For the last year, I have been immersing myself in different cultures throughout South America, visiting Peru, Uruguay, and Bolivia.
My experience has really contributed to my personal development – giving me the opportunity to gain cultural awareness and take on new perspectives. I’m now ready for my next professional challenge and felt drawn to this creative opportunity with a forward-thinking company.
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7. I returned to education
If you have a gap in employment because you have returned to education – either a college course or a degree – then be sure to update your education history on your CV with this new achievement.
It’s fair to say that most employers won’t actually consider this a gap in your CV, however, your cover letter is a great opportunity to explain what you went back into education to achieve, and how you think this can benefit you in the role you’re applying for.
I decided to return to education to study [insert course name here] to [insert reason i.e. bridge a gap in my skill set, to change career, or because you’re passionate about the topic]. Now that I have successfully completed the course, I am excited about the opportunity to take on a role as a [insert job title here], where I can use and develop these new skills in X, Y, and Z.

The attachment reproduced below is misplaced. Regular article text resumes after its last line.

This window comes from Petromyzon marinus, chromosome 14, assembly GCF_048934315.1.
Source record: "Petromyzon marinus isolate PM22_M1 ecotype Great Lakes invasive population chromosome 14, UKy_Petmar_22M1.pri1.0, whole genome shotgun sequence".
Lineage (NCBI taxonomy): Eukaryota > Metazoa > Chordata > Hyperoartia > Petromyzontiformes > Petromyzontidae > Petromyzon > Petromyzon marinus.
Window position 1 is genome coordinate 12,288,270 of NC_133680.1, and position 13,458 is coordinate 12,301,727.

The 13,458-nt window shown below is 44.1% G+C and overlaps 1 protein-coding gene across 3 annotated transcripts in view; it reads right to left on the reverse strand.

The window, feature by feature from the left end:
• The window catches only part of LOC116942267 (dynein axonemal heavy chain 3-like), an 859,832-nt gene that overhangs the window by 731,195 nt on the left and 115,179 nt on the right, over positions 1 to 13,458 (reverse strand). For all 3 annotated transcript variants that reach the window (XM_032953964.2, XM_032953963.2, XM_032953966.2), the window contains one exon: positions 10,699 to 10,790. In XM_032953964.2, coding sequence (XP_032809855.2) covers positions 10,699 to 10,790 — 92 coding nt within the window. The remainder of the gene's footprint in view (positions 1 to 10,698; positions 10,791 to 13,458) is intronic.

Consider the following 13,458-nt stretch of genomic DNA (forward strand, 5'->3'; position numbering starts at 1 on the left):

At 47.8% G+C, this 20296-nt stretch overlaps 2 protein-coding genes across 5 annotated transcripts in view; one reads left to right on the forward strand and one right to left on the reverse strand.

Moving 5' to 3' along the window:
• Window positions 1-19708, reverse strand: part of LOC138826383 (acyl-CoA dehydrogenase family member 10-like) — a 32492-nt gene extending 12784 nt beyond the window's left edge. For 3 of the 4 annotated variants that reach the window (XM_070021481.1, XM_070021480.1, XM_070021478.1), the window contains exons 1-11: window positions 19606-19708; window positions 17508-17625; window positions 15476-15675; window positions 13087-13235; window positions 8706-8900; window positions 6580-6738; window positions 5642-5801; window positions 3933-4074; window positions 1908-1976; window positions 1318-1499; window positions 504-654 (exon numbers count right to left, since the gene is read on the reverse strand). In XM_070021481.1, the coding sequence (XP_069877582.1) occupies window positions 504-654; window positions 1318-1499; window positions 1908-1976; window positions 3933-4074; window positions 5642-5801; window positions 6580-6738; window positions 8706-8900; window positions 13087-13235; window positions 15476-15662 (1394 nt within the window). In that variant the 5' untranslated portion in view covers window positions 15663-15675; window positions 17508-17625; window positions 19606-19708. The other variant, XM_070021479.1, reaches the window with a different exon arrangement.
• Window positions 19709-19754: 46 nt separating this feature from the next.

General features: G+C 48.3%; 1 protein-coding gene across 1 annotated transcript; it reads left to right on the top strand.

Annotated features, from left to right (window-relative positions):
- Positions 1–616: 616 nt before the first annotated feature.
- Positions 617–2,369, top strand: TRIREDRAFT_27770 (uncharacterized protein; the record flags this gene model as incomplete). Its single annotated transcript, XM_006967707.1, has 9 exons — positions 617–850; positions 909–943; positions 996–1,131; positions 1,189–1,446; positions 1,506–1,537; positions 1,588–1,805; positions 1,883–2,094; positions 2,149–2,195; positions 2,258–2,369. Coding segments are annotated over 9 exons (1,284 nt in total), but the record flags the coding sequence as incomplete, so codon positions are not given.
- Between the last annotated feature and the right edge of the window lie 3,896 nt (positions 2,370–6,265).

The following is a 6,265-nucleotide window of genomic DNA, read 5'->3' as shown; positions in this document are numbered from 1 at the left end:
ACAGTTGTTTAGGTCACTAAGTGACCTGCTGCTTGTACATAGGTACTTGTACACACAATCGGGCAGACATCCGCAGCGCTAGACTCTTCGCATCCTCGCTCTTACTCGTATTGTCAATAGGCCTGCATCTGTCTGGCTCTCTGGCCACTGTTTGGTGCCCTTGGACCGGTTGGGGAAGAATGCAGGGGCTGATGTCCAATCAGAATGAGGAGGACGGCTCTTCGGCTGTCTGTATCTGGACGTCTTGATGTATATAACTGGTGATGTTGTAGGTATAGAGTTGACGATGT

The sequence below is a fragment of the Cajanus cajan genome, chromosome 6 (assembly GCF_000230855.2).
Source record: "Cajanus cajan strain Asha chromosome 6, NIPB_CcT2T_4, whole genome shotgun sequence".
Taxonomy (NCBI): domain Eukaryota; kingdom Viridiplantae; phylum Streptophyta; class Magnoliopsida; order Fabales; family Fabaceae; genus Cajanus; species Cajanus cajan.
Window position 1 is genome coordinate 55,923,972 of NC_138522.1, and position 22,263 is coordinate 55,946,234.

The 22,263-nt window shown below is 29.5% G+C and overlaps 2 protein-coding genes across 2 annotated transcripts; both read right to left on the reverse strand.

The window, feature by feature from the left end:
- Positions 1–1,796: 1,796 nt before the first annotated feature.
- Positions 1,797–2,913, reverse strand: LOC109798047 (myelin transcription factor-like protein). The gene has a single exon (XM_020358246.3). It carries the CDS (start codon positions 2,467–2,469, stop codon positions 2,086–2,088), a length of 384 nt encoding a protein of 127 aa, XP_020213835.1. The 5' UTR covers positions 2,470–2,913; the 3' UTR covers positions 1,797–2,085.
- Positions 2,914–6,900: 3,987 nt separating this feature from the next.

- Remember that it’s only necessary to include your most recent skills and experience on your CV (usually the last 10-15 years), which means you don’t have to explain any employment gaps further back in your application.
If you feel nervous about leaving off previous experience, you can lump it all together, for example, ‘1980-2000: Various Customer Service Roles’.
- When you’re writing your CV, don’t feel that you have to include the month that you started and left a job – it’s perfectly acceptable to only include the year, which can help take care of smaller employment gaps of a few months.
- If you’re worried that the gaps in your CV are affecting your job search, try to be proactive. Consider using a professional CV writing service and/or take a course, seek some professional mentoring, or do some volunteering.
These are the things that’ll show your willingness to learn, grow, and develop your career, and increase your employability. Expanding your network will also increase your chances of knowing someone who has the perfect role for you.
- If what you were doing during a gap (e.g. caring for a family member or looking after children) was a full-time job, then this can be included in the work experience section of your CV, for example, ‘Carer’ or ‘Full-time parent’ – it doesn’t matter that it was unpaid.
You can also list any skills that you developed during this time like care-specific skills, organisational skills, general resilience, or enhanced communication skills that could be relevant to the role you’re applying for.
Employment gaps are more common than you think, and employers don’t generally view them negatively as long as you can confidently provide a reasonable explanation. It’s important not to let an employment gap put you off applying for your ideal job.
For more tips on how to make your application the best it can be, you might find it helpful to use our CV or cover letter templates, or to read our articles; Top tips for writing a CV, 6 ways to beat CV algorithms, and Tips for writing a cover letter.
Did any of these tips help you? Or do you have any other tips for explaining CV gaps? We’d love to hear from you in the comments below.